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I know nothing about coding but received an email attachment as .txt opened and all I can see are a bunch of characters like %S^$^%$$//// is there a way to translate it?

Can you direct me to a program that will do this?

I ask because this email came from his work email 2 days before his death.

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migrated from Jul 3 '10 at 15:09

This question came from our site for professional and enthusiast programmers.

It is very unlikely to be a text file. I would ask the sender what kind of file it was intended to be. – Pekka 웃 Jul 3 '10 at 14:56

It's possible that the file is a zip or a pdf or a docx or a thousand other things. And you could poke around wikipedia and find the format rules for such file types. Most of them start with a highly recognizable sequence of characters. I blogged about doing this once at and recommended Marco Pontello's absolutely cool File Identifier, TrID, which you could try.

BUT - why don't you just hit reply and ask the person what they sent you? If you don't know them, the mystery attachment is probably malicious. Don't open it. If you know them, ask them what's in the attachment.

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the person that sent it was known to me, but has died in an accident...this was his last email to me. – Perdidomike Jul 3 '10 at 15:03
I do apologize for this sounds harsh, but that would be an evil new tactic by spammers lol – MrStatic Jul 3 '10 at 15:26

Many office firewalls block the email of certain types of attachments. He may have renamed the file to avoid this issue.

Try pasting the first few characters into google.. it may be able to tell you the file type.. then rename the .txt file to the true filetype and try opening it.

I would run a virus scanner on it before attempting this though. It's quite possible it's a malicious worm that your friend didn't know about.

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It would help to know which email clients were you and your friend using, and the name of the attachment.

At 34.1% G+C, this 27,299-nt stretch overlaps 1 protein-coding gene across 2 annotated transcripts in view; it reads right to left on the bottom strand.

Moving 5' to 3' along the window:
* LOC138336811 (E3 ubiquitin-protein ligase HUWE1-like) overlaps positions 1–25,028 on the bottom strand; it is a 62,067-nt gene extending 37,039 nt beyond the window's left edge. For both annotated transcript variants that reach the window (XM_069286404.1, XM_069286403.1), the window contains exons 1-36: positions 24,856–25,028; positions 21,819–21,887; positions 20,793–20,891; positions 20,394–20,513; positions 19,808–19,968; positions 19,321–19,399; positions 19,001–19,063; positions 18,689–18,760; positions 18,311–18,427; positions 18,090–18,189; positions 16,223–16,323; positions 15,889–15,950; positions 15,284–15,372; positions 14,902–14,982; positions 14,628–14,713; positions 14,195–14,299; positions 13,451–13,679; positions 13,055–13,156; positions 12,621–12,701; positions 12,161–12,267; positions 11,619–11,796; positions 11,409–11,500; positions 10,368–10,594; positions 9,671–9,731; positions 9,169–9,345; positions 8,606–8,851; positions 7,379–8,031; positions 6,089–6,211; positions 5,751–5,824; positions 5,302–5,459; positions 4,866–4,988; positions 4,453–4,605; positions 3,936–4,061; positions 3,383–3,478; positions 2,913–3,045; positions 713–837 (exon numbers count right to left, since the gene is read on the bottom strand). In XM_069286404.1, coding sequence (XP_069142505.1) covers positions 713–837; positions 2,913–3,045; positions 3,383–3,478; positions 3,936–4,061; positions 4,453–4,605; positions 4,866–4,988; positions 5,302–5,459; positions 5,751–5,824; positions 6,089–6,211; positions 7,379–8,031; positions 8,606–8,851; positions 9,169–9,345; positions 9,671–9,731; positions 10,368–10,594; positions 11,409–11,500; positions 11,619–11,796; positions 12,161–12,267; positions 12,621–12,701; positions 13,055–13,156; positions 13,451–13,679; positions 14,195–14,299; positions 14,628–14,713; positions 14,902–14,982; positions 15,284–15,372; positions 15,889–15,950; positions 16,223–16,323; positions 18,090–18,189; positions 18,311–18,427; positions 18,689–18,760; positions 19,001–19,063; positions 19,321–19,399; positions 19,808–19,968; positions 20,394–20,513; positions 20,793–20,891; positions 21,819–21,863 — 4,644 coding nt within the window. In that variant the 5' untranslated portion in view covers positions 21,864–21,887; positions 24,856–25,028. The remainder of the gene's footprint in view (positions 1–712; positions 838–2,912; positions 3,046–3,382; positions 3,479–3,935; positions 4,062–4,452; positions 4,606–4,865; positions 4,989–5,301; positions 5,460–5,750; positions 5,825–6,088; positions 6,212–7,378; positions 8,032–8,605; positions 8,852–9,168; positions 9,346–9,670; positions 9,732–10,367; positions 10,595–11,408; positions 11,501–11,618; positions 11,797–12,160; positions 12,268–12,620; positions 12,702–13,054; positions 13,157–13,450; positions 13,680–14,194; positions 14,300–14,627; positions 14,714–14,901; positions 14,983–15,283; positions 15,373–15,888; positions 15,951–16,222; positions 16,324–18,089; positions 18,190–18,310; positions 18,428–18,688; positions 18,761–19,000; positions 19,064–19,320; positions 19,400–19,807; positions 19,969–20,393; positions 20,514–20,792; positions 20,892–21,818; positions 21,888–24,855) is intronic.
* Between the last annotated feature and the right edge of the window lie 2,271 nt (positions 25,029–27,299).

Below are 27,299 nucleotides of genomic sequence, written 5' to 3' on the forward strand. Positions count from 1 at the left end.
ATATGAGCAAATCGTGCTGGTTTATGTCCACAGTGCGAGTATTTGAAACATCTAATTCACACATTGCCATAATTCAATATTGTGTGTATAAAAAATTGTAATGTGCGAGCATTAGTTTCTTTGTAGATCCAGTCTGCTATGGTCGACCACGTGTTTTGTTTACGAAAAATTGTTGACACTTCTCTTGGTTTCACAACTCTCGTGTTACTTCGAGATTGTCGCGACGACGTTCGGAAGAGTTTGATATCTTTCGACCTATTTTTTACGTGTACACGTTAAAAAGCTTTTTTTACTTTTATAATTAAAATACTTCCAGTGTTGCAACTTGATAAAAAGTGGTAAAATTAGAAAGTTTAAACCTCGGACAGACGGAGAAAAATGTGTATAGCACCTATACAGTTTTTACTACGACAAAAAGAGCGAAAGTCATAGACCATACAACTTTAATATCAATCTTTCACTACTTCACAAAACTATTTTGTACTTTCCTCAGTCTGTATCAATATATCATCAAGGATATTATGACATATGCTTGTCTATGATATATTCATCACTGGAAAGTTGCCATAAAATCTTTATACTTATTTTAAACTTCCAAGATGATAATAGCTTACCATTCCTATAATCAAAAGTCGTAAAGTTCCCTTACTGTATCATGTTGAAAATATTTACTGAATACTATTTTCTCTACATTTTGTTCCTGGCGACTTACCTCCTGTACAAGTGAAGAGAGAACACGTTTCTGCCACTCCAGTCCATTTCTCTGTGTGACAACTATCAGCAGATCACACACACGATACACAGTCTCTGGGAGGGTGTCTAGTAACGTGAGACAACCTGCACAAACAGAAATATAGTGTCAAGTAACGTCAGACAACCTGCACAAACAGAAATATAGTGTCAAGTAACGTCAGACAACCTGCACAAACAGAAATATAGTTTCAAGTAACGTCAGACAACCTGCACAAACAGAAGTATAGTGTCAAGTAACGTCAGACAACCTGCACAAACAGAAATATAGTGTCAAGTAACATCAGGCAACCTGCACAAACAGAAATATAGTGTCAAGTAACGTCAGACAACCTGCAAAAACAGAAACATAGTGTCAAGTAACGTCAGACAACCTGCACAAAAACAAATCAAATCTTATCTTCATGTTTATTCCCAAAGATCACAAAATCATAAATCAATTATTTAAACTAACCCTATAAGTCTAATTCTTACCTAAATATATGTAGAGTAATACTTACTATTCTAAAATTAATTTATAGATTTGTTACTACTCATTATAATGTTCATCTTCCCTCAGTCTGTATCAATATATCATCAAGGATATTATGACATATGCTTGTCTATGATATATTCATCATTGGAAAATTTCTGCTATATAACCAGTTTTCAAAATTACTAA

It would also help, unless it's too personal, to post the received mail for us.
To save the mail, use Save As in your client (normally in .eml format), or drag the mail to the desktop (if this is supported).

I don't suppose that the attachment is called winmail.dat by any chance?
(Dealing with the winmail.dat file)

Add a comment to this answer, if you do wish me to have a look at this email.

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There are various applications to identify file types by their content. On Linux/Unix e.g. there's [file][1], which is invoked on the command line simply as

file *unknownfile*

and will tell you the type it guessed. It does not recognize everything, but still a lot. If you don't have access to a Linux computer, any modern Linux LiveCD (e.g. Ubuntu) will do.

You might also want to consider whether the file is really a text file, but in an uncommon encoding. Do you know which language the text is likely in? If it's some Asian language, it might just be an unusual encoding.

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It's possible that it could be an encoding problem. Encoding is the way that your computer interprets and displays a file containing text. If the file contains characters that are not supported in a specific encoding, it could create a problem like the one you describe. If you open the file in a text editor with multiple encoding support (other than the default Notepad, unfortunately) you may be able to choose a function such as "Reload As..." and then choose from a list of encodings. Your best bet might be to try to load it as a Unicode (UTF) encoding.

See here for more information about encoding.

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You can use TrID to identify the file type.

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